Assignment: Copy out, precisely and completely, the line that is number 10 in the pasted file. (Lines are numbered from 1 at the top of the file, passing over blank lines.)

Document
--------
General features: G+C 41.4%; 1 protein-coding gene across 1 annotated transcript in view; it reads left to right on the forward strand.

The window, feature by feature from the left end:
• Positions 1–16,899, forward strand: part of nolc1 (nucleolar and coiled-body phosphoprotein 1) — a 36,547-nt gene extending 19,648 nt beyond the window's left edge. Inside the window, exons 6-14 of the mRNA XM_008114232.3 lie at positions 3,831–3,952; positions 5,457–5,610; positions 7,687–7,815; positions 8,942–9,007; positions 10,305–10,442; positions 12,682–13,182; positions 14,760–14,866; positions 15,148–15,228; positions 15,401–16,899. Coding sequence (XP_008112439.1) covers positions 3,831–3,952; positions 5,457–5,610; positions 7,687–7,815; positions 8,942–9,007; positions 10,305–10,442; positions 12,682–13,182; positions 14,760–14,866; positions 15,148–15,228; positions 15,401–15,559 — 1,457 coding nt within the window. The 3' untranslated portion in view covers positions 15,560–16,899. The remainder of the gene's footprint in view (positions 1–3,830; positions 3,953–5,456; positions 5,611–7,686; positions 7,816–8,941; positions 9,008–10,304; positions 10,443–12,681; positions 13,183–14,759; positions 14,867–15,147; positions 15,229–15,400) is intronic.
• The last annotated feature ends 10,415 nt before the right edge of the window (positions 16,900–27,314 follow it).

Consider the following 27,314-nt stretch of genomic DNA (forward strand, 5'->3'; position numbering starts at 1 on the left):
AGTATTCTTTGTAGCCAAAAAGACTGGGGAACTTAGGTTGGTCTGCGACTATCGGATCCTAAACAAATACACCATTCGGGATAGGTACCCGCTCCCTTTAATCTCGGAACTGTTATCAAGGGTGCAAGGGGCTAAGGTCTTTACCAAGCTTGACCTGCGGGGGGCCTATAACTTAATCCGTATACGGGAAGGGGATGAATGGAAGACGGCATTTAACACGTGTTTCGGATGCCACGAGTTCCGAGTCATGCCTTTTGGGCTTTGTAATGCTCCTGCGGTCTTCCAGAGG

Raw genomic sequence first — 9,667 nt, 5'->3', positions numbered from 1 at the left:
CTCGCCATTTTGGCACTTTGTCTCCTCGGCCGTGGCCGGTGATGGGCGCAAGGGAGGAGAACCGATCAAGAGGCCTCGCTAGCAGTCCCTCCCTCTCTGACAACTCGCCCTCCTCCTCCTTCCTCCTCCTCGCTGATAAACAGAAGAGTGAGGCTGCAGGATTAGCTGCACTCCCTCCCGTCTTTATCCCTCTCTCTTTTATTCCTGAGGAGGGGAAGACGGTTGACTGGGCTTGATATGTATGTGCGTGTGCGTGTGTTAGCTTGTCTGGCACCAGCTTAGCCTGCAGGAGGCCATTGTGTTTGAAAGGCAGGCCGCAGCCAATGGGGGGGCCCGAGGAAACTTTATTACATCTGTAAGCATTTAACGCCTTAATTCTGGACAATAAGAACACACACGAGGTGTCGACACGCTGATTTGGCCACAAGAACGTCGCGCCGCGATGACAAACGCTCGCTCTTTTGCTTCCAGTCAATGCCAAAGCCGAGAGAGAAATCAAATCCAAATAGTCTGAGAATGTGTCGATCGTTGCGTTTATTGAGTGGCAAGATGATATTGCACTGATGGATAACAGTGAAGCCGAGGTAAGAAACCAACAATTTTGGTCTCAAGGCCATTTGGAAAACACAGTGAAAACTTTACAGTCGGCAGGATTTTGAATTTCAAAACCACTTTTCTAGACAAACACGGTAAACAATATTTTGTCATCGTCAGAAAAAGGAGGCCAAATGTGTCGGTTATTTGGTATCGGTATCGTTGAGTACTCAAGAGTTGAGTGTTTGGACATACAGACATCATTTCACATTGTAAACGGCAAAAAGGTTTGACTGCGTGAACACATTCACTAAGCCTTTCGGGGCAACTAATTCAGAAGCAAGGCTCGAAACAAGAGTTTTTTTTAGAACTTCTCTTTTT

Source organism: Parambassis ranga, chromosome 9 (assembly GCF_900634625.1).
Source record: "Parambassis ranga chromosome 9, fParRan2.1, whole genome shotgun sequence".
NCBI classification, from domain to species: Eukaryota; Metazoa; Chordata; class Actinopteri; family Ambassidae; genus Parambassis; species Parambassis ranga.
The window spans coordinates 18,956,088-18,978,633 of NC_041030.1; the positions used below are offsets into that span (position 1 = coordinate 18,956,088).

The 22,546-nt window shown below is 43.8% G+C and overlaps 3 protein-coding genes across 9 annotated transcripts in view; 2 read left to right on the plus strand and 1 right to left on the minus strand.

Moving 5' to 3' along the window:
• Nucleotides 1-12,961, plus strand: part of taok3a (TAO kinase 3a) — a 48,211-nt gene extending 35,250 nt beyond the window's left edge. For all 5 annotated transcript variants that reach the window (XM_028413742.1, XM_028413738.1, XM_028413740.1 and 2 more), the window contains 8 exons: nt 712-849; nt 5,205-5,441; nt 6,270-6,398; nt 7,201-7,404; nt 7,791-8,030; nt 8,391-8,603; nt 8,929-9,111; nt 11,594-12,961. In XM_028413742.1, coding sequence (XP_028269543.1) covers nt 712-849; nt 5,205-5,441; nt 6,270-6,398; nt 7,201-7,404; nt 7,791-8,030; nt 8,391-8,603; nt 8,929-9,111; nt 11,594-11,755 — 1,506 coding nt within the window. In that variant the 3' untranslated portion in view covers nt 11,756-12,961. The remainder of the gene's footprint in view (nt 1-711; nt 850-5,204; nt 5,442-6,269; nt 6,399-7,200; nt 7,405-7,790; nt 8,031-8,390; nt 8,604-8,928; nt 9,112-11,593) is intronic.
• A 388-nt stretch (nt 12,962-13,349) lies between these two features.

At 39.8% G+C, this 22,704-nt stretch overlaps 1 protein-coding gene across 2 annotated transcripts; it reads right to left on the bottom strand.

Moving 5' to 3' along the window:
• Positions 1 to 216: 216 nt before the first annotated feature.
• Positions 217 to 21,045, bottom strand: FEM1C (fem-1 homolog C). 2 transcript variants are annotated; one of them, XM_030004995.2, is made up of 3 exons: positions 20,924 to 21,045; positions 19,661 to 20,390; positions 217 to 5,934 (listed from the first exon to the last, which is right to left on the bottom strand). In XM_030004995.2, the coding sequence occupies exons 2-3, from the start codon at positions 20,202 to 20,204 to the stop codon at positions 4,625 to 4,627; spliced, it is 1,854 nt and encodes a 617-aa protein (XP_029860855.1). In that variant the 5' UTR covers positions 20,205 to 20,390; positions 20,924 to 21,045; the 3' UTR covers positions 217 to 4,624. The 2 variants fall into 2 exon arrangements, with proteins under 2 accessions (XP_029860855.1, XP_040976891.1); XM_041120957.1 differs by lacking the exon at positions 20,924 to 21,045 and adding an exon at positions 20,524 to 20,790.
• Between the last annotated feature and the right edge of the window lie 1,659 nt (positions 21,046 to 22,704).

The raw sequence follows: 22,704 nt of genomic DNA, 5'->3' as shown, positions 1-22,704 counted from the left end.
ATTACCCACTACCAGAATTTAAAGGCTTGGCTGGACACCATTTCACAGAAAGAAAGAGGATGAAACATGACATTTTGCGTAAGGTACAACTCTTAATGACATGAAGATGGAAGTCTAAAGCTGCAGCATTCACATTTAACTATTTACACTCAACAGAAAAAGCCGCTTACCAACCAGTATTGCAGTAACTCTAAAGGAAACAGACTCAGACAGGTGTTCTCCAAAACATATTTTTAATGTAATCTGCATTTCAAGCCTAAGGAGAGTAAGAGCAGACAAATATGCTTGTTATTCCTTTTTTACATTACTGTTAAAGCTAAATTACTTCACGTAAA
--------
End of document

Source record: "Parambassis ranga chromosome 9, fParRan2.1, whole genome shotgun sequence".